3 ways to build employee interaction

When it comes to being a part of a team, communication is essential, says Cyndi Roberts, manager of food services and clinical nutrition at St. Joseph Memorial Hospital in Murphysboro, Ill. Communication builds trust, she adds, which helps to improve staff relationships and teamwork. Here are three exercises she uses—with a bag and some change—to get her employees to better engage one another.  

1. There’s value in peer recognition

During each week’s team huddle, one employee’s name is picked out of a bag. Everyone then goes around the room stating what they believe are the person’s positive attributes and why that individual is an asset to the team. Roberts says the practice reassures staff that they have each other’s backs. “This practice also helps us all recognize that we all contribute something to the success of the department and the team,” she says. “It helps to foster a sense of belonging and purpose by having coworkers state how the person impacts the team and the department, too.” 

2. Relating through ‘change’

At meetings, Roberts has every team member choose a coin. Then everyone shares a memory associated with the year on his or her coin. The purpose is to get a glimpse of people outside of the work environment, Robert says, adding that employees have shared stories about marriage, graduations and births. “When we get to know people on a more human level, we have a better understanding of their wants, needs, personalities, and maybe even better ways to communicate with them. I think we also find common ground with people that maybe we think are really different, but aren’t that different at all.”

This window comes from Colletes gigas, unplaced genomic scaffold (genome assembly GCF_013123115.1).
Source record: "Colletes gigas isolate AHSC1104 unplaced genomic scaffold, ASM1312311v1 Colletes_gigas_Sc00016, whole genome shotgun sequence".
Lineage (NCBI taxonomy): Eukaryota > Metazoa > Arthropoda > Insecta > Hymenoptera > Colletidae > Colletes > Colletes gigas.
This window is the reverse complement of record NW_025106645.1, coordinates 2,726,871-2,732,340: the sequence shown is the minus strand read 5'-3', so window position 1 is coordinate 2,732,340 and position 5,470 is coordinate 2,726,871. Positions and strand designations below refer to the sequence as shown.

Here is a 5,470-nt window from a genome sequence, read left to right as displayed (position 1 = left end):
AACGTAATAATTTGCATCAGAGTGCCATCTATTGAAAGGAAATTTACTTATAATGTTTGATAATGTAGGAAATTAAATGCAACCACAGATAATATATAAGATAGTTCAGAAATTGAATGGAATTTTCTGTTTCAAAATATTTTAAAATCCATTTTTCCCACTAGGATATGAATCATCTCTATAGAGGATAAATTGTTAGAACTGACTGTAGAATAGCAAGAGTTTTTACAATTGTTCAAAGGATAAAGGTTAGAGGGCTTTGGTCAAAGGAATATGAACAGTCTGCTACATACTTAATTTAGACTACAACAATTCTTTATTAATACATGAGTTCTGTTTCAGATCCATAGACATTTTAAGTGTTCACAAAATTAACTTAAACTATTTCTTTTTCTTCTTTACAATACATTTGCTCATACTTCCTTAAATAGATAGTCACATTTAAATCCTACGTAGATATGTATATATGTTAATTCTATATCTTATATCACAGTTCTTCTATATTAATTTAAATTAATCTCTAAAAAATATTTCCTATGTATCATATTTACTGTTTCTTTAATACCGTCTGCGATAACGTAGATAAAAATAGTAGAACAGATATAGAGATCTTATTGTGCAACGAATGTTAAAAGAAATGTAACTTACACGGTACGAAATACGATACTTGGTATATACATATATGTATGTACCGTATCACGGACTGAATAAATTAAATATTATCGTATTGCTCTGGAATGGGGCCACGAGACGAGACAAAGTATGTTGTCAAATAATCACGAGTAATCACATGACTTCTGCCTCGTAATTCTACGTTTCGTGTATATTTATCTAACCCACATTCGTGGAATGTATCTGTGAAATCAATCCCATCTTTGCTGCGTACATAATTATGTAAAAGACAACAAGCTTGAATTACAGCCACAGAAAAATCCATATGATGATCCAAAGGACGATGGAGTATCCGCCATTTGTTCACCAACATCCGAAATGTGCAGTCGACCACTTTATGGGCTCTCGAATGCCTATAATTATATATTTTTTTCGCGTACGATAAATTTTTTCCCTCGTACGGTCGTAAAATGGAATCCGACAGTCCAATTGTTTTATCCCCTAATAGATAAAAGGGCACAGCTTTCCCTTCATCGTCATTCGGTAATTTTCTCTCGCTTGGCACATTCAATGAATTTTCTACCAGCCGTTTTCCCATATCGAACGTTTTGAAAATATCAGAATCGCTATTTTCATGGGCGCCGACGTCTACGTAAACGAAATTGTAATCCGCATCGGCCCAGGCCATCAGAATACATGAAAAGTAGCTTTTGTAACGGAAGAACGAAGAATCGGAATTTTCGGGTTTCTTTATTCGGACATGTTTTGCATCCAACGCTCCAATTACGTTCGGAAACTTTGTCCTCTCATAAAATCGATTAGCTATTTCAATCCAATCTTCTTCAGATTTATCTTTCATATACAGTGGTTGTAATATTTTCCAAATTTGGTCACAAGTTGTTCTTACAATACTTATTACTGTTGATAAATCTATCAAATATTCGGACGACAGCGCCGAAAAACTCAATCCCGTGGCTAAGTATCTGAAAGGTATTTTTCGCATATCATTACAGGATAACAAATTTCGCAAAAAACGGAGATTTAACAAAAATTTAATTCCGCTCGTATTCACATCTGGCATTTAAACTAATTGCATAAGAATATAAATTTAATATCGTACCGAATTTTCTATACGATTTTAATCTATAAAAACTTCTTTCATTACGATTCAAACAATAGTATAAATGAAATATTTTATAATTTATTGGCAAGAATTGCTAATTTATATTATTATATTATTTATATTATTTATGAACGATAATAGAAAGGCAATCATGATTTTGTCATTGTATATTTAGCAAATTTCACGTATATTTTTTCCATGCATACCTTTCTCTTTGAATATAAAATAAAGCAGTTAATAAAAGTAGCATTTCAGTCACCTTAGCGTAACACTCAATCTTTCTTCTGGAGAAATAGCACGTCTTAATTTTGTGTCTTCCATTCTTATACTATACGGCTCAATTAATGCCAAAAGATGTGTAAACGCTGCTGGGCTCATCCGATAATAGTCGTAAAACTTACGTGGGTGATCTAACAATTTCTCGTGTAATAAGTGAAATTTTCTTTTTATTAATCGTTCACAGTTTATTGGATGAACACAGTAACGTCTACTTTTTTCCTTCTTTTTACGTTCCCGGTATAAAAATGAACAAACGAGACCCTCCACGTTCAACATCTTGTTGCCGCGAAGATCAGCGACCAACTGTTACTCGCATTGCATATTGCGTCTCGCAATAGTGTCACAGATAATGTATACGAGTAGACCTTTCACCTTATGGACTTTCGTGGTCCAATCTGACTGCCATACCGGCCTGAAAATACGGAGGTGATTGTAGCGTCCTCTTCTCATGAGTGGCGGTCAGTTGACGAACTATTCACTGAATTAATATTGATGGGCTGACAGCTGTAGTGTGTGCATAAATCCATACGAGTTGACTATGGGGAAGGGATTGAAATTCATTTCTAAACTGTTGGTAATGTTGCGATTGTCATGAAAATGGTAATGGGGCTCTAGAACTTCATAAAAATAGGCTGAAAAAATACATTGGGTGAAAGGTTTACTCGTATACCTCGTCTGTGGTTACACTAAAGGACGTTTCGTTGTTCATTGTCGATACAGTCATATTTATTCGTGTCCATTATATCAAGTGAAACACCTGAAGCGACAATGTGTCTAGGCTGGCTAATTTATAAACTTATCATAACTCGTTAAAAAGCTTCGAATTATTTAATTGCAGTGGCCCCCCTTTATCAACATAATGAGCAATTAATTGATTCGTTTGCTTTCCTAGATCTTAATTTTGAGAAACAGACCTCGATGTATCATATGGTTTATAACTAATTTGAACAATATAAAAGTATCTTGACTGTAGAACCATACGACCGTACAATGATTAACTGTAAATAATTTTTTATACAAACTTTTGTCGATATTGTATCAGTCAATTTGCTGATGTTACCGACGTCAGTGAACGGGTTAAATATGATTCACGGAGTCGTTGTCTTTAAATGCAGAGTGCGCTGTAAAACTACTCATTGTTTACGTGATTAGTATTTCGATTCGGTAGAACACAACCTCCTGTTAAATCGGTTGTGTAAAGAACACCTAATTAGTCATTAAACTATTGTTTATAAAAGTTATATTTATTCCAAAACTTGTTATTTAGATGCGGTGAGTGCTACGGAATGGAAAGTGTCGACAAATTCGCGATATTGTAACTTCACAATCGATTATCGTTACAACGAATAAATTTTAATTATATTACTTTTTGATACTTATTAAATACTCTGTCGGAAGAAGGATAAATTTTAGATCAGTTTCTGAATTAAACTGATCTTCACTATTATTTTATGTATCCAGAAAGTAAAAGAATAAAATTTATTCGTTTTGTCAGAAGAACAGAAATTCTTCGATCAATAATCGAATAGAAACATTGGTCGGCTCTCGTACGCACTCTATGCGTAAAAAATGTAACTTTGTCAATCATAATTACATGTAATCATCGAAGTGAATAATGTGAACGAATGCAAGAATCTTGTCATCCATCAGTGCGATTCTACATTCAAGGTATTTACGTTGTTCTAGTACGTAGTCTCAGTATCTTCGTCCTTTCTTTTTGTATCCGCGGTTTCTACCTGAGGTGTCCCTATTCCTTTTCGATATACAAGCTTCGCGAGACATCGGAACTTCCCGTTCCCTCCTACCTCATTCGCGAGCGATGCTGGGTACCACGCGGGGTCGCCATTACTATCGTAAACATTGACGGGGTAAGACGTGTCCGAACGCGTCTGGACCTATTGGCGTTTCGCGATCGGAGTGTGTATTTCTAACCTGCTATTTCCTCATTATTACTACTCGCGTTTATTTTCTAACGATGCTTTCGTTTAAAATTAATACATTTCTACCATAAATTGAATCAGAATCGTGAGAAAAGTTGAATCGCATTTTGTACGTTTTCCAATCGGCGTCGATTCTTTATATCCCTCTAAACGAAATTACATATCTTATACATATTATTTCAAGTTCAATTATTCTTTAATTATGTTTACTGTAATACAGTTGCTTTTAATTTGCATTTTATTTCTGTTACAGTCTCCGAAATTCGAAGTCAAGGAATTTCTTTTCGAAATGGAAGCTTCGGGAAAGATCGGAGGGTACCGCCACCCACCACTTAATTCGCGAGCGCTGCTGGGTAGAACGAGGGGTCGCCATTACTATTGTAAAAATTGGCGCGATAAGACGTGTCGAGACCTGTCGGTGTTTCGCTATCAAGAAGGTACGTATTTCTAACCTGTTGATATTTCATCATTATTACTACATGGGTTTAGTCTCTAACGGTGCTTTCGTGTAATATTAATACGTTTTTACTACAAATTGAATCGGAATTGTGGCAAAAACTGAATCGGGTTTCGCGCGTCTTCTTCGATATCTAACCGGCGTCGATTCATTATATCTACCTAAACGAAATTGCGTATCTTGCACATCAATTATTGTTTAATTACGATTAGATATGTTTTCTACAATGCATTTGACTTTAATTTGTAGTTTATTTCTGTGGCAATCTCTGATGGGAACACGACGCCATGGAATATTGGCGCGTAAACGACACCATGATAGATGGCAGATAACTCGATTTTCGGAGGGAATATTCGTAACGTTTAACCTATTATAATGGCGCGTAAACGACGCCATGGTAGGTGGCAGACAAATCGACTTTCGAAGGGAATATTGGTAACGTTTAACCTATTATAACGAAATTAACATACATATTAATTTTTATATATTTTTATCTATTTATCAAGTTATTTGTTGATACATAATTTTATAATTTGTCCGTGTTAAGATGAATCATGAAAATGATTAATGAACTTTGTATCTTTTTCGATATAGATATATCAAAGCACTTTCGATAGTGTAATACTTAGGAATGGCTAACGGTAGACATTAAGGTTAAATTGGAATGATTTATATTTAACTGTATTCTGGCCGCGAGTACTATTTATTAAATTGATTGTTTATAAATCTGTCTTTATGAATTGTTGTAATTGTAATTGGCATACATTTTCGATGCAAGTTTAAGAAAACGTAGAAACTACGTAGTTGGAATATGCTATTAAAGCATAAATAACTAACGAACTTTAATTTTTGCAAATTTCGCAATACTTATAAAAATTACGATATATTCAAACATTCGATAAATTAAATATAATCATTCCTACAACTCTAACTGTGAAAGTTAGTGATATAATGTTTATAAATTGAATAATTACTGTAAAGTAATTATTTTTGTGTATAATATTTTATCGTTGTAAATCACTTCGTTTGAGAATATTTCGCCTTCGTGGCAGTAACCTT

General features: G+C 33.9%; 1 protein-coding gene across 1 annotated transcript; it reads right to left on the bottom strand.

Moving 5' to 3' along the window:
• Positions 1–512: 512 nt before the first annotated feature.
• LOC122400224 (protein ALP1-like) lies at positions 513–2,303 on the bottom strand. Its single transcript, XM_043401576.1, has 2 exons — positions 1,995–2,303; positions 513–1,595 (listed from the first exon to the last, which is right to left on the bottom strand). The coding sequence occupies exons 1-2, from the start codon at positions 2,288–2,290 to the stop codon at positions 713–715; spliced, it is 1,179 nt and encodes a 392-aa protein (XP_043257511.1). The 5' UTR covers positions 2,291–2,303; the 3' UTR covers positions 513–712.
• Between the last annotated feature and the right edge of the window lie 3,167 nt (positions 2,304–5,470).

3. Getting back to the basics

The company’s objectives and principles are reviewed regularly by having one employee per team meeting choose an objective to consider. A group discussion then follows about how everyone can apply that commitment to their work, either individually or as a team. “This tactic has helped to break down the territorial nature of our department; it’s not so-and-so’s job anymore,” Roberts says. “We are all responsible for holding up to our responsibilities and helping others when they need it.”

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